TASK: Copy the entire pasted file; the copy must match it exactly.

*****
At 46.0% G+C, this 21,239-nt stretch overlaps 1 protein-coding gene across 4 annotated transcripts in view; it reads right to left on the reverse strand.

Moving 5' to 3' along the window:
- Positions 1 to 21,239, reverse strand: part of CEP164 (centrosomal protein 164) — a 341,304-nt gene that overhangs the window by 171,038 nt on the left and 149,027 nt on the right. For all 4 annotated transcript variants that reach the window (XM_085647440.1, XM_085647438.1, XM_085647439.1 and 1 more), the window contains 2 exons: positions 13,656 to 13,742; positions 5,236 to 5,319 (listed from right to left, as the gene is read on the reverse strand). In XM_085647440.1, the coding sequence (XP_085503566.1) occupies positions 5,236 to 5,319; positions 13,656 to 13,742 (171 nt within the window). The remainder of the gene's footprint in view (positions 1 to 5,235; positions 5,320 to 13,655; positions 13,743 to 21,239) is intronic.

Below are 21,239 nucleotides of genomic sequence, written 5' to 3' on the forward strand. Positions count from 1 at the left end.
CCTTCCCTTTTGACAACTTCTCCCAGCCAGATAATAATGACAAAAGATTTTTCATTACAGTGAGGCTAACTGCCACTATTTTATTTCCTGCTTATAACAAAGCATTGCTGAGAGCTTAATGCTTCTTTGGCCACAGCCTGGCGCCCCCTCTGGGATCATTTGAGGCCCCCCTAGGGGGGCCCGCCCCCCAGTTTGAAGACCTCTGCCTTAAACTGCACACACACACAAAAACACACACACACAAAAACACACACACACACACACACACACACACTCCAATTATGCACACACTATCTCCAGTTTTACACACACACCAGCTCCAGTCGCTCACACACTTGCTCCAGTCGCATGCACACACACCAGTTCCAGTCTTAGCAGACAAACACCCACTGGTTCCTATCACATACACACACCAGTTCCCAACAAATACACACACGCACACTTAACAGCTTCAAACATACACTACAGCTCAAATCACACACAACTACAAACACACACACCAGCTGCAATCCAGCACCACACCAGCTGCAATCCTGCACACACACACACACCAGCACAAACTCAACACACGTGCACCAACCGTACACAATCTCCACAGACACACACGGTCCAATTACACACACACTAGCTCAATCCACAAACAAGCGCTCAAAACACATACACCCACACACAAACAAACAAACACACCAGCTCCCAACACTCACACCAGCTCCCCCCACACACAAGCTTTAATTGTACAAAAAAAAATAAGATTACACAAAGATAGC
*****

At 46.0% G+C, this 21,239-nt stretch overlaps 1 protein-coding gene across 4 annotated transcripts in view; it reads right to left on the reverse strand.

Moving 5' to 3' along the window:
- Positions 1 to 21,239, reverse strand: part of CEP164 (centrosomal protein 164) — a 341,304-nt gene that overhangs the window by 171,038 nt on the left and 149,027 nt on the right. For all 4 annotated transcript variants that reach the window (XM_085647440.1, XM_085647438.1, XM_085647439.1 and 1 more), the window contains 2 exons: positions 13,656 to 13,742; positions 5,236 to 5,319 (listed from right to left, as the gene is read on the reverse strand). In XM_085647440.1, the coding sequence (XP_085503566.1) occupies positions 5,236 to 5,319; positions 13,656 to 13,742 (171 nt within the window). The remainder of the gene's footprint in view (positions 1 to 5,235; positions 5,320 to 13,655; positions 13,743 to 21,239) is intronic.

Below are 21,239 nucleotides of genomic sequence, written 5' to 3' on the forward strand. Positions count from 1 at the left end.
CCTTCCCTTTTGACAACTTCTCCCAGCCAGATAATAATGACAAAAGATTTTTCATTACAGTGAGGCTAACTGCCACTATTTTATTTCCTGCTTATAACAAAGCATTGCTGAGAGCTTAATGCTTCTTTGGCCACAGCCTGGCGCCCCCTCTGGGATCATTTGAGGCCCCCCTAGGGGGGCCCGCCCCCCAGTTTGAAGACCTCTGCCTTAAACTGCACACACACACAAAAACACACACACACAAAAACACACACACACACACACACACACACACTCCAATTATGCACACACTATCTCCAGTTTTACACACACACCAGCTCCAGTCGCTCACACACTTGCTCCAGTCGCATGCACACACACCAGTTCCAGTCTTAGCAGACAAACACCCACTGGTTCCTATCACATACACACACCAGTTCCCAACAAATACACACACGCACACTTAACAGCTTCAAACATACACTACAGCTCAAATCACACACAACTACAAACACACACACCAGCTGCAATCCAGCACCACACCAGCTGCAATCCTGCACACACACACACACCAGCACAAACTCAACACACGTGCACCAACCGTACACAATCTCCACAGACACACACGGTCCAATTACACACACACTAGCTCAATCCACAAACAAGCGCTCAAAACACATACACCCACACACAAACAAACAAACACACCAGCTCCCAACACTCACACCAGCTCCCCCCACACACAAGCTTTAATTGTACAAAAAAAAATAAGATTACACAAAGATAGC